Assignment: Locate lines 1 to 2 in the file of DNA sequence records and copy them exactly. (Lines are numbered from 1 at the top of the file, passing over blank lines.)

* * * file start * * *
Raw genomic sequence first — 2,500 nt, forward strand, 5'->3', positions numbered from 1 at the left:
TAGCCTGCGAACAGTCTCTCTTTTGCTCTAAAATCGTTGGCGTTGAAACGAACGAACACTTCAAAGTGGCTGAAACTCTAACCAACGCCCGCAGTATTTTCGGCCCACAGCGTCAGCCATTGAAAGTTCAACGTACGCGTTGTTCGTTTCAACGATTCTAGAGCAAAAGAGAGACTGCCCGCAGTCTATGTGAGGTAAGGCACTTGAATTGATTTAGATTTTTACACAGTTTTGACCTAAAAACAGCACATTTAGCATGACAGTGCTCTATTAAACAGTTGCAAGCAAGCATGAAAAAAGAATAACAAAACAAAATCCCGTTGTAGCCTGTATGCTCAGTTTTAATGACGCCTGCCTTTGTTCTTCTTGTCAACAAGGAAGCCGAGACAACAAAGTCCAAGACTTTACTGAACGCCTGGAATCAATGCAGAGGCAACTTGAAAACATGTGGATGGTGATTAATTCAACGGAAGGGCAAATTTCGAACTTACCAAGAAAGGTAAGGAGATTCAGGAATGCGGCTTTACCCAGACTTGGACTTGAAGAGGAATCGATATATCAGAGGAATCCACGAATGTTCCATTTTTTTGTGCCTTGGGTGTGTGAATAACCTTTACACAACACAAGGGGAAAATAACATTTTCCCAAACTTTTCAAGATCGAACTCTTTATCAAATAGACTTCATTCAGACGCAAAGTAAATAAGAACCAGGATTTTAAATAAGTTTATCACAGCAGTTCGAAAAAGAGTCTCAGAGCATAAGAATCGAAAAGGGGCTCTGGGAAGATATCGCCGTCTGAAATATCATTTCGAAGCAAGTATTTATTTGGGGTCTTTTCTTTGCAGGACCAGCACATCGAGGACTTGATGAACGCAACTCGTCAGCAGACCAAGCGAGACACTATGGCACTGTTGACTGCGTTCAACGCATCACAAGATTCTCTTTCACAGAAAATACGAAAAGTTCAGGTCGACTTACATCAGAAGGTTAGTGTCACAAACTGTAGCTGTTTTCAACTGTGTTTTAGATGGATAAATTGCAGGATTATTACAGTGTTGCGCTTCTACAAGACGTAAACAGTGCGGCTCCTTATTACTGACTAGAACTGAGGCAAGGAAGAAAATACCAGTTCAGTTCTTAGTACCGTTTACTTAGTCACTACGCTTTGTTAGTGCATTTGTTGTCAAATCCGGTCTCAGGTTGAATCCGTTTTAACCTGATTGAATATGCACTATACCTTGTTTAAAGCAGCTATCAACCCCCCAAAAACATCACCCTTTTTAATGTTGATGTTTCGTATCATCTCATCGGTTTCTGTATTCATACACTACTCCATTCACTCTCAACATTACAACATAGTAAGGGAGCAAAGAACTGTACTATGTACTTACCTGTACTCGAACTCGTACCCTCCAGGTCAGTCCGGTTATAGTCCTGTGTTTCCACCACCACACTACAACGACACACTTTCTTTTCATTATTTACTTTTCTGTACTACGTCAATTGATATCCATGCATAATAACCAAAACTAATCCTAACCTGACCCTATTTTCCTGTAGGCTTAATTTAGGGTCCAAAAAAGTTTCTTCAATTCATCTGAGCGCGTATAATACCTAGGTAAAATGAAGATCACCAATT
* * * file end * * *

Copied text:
Raw genomic sequence first — 2,500 nt, forward strand, 5'->3', positions numbered from 1 at the left:
TAGCCTGCGAACAGTCTCTCTTTTGCTCTAAAATCGTTGGCGTTGAAACGAACGAACACTTCAAAGTGGCTGAAACTCTAACCAACGCCCGCAGTATTTTCGGCCCACAGCGTCAGCCATTGAAAGTTCAACGTACGCGTTGTTCGTTTCAACGATTCTAGAGCAAAAGAGAGACTGCCCGCAGTCTATGTGAGGTAAGGCACTTGAATTGATTTAGATTTTTACACAGTTTTGACCTAAAAACAGCACATTTAGCATGACAGTGCTCTATTAAACAGTTGCAAGCAAGCATGAAAAAAGAATAACAAAACAAAATCCCGTTGTAGCCTGTATGCTCAGTTTTAATGACGCCTGCCTTTGTTCTTCTTGTCAACAAGGAAGCCGAGACAACAAAGTCCAAGACTTTACTGAACGCCTGGAATCAATGCAGAGGCAACTTGAAAACATGTGGATGGTGATTAATTCAACGGAAGGGCAAATTTCGAACTTACCAAGAAAGGTAAGGAGATTCAGGAATGCGGCTTTACCCAGACTTGGACTTGAAGAGGAATCGATATATCAGAGGAATCCACGAATGTTCCATTTTTTTGTGCCTTGGGTGTGTGAATAACCTTTACACAACACAAGGGGAAAATAACATTTTCCCAAACTTTTCAAGATCGAACTCTTTATCAAATAGACTTCATTCAGACGCAAAGTAAATAAGAACCAGGATTTTAAATAAGTTTATCACAGCAGTTCGAAAAAGAGTCTCAGAGCATAAGAATCGAAAAGGGGCTCTGGGAAGATATCGCCGTCTGAAATATCATTTCGAAGCAAGTATTTATTTGGGGTCTTTTCTTTGCAGGACCAGCACATCGAGGACTTGATGAACGCAACTCGTCAGCAGACCAAGCGAGACACTATGGCACTGTTGACTGCGTTCAACGCATCACAAGATTCTCTTTCACAGAAAATACGAAAAGTTCAGGTCGACTTACATCAGAAGGTTAGTGTCACAAACTGTAGCTGTTTTCAACTGTGTTTTAGATGGATAAATTGCAGGATTATTACAGTGTTGCGCTTCTACAAGACGTAAACAGTGCGGCTCCTTATTACTGACTAGAACTGAGGCAAGGAAGAAAATACCAGTTCAGTTCTTAGTACCGTTTACTTAGTCACTACGCTTTGTTAGTGCATTTGTTGTCAAATCCGGTCTCAGGTTGAATCCGTTTTAACCTGATTGAATATGCACTATACCTTGTTTAAAGCAGCTATCAACCCCCCAAAAACATCACCCTTTTTAATGTTGATGTTTCGTATCATCTCATCGGTTTCTGTATTCATACACTACTCCATTCACTCTCAACATTACAACATAGTAAGGGAGCAAAGAACTGTACTATGTACTTACCTGTACTCGAACTCGTACCCTCCAGGTCAGTCCGGTTATAGTCCTGTGTTTCCACCACCACACTACAACGACACACTTTCTTTTCATTATTTACTTTTCTGTACTACGTCAATTGATATCCATGCATAATAACCAAAACTAATCCTAACCTGACCCTATTTTCCTGTAGGCTTAATTTAGGGTCCAAAAAAGTTTCTTCAATTCATCTGAGCGCGTATAATACCTAGGTAAAATGAAGATCACCAATT